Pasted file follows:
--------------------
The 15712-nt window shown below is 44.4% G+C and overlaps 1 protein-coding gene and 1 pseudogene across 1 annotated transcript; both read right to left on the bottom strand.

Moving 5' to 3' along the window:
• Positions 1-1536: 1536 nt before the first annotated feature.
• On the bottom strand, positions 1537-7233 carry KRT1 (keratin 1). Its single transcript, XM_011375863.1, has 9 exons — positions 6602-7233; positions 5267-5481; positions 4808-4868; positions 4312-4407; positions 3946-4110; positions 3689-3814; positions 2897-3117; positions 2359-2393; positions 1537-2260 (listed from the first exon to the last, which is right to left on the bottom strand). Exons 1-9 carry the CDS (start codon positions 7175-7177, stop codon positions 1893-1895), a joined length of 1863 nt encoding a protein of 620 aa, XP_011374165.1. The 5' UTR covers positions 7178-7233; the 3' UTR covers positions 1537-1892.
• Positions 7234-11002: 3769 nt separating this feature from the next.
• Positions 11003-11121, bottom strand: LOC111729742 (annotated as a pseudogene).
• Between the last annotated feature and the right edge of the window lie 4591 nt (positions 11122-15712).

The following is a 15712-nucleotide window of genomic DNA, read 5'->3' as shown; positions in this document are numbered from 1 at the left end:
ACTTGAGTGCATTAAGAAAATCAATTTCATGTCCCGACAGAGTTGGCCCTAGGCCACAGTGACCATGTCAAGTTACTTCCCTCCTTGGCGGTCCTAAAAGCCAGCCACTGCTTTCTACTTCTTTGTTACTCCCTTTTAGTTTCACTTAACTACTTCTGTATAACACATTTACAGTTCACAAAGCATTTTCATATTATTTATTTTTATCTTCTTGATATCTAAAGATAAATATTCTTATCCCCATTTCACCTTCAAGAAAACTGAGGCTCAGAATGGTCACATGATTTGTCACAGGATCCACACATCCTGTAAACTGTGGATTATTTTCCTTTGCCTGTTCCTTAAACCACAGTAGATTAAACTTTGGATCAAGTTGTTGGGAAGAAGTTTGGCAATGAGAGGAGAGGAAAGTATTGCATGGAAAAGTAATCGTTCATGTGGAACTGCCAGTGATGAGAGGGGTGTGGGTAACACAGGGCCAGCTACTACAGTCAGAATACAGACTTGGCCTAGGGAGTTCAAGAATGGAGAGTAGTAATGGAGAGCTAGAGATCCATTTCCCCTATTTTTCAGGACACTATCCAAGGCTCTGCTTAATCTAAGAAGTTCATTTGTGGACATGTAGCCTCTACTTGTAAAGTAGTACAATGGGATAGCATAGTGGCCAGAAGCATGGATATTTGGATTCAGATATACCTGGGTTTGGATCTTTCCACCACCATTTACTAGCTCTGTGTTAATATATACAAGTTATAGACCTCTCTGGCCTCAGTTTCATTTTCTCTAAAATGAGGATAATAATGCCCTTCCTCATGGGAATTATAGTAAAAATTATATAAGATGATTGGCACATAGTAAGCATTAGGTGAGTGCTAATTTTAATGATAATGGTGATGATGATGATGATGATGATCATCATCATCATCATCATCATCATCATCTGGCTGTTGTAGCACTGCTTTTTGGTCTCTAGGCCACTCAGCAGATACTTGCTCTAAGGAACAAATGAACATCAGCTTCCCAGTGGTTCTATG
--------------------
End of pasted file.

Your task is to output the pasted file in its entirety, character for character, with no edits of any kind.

The 15712-nt window shown below is 44.4% G+C and overlaps 1 protein-coding gene and 1 pseudogene across 1 annotated transcript; both read right to left on the bottom strand.

Moving 5' to 3' along the window:
• Positions 1-1536: 1536 nt before the first annotated feature.
• On the bottom strand, positions 1537-7233 carry KRT1 (keratin 1). Its single transcript, XM_011375863.1, has 9 exons — positions 6602-7233; positions 5267-5481; positions 4808-4868; positions 4312-4407; positions 3946-4110; positions 3689-3814; positions 2897-3117; positions 2359-2393; positions 1537-2260 (listed from the first exon to the last, which is right to left on the bottom strand). Exons 1-9 carry the CDS (start codon positions 7175-7177, stop codon positions 1893-1895), a joined length of 1863 nt encoding a protein of 620 aa, XP_011374165.1. The 5' UTR covers positions 7178-7233; the 3' UTR covers positions 1537-1892.
• Positions 7234-11002: 3769 nt separating this feature from the next.
• Positions 11003-11121, bottom strand: LOC111729742 (annotated as a pseudogene).
• Between the last annotated feature and the right edge of the window lie 4591 nt (positions 11122-15712).

The following is a 15712-nucleotide window of genomic DNA, read 5'->3' as shown; positions in this document are numbered from 1 at the left end:
ACTTGAGTGCATTAAGAAAATCAATTTCATGTCCCGACAGAGTTGGCCCTAGGCCACAGTGACCATGTCAAGTTACTTCCCTCCTTGGCGGTCCTAAAAGCCAGCCACTGCTTTCTACTTCTTTGTTACTCCCTTTTAGTTTCACTTAACTACTTCTGTATAACACATTTACAGTTCACAAAGCATTTTCATATTATTTATTTTTATCTTCTTGATATCTAAAGATAAATATTCTTATCCCCATTTCACCTTCAAGAAAACTGAGGCTCAGAATGGTCACATGATTTGTCACAGGATCCACACATCCTGTAAACTGTGGATTATTTTCCTTTGCCTGTTCCTTAAACCACAGTAGATTAAACTTTGGATCAAGTTGTTGGGAAGAAGTTTGGCAATGAGAGGAGAGGAAAGTATTGCATGGAAAAGTAATCGTTCATGTGGAACTGCCAGTGATGAGAGGGGTGTGGGTAACACAGGGCCAGCTACTACAGTCAGAATACAGACTTGGCCTAGGGAGTTCAAGAATGGAGAGTAGTAATGGAGAGCTAGAGATCCATTTCCCCTATTTTTCAGGACACTATCCAAGGCTCTGCTTAATCTAAGAAGTTCATTTGTGGACATGTAGCCTCTACTTGTAAAGTAGTACAATGGGATAGCATAGTGGCCAGAAGCATGGATATTTGGATTCAGATATACCTGGGTTTGGATCTTTCCACCACCATTTACTAGCTCTGTGTTAATATATACAAGTTATAGACCTCTCTGGCCTCAGTTTCATTTTCTCTAAAATGAGGATAATAATGCCCTTCCTCATGGGAATTATAGTAAAAATTATATAAGATGATTGGCACATAGTAAGCATTAGGTGAGTGCTAATTTTAATGATAATGGTGATGATGATGATGATGATGATCATCATCATCATCATCATCATCATCATCTGGCTGTTGTAGCACTGCTTTTTGGTCTCTAGGCCACTCAGCAGATACTTGCTCTAAGGAACAAATGAACATCAGCTTCCCAGTGGTTCTATG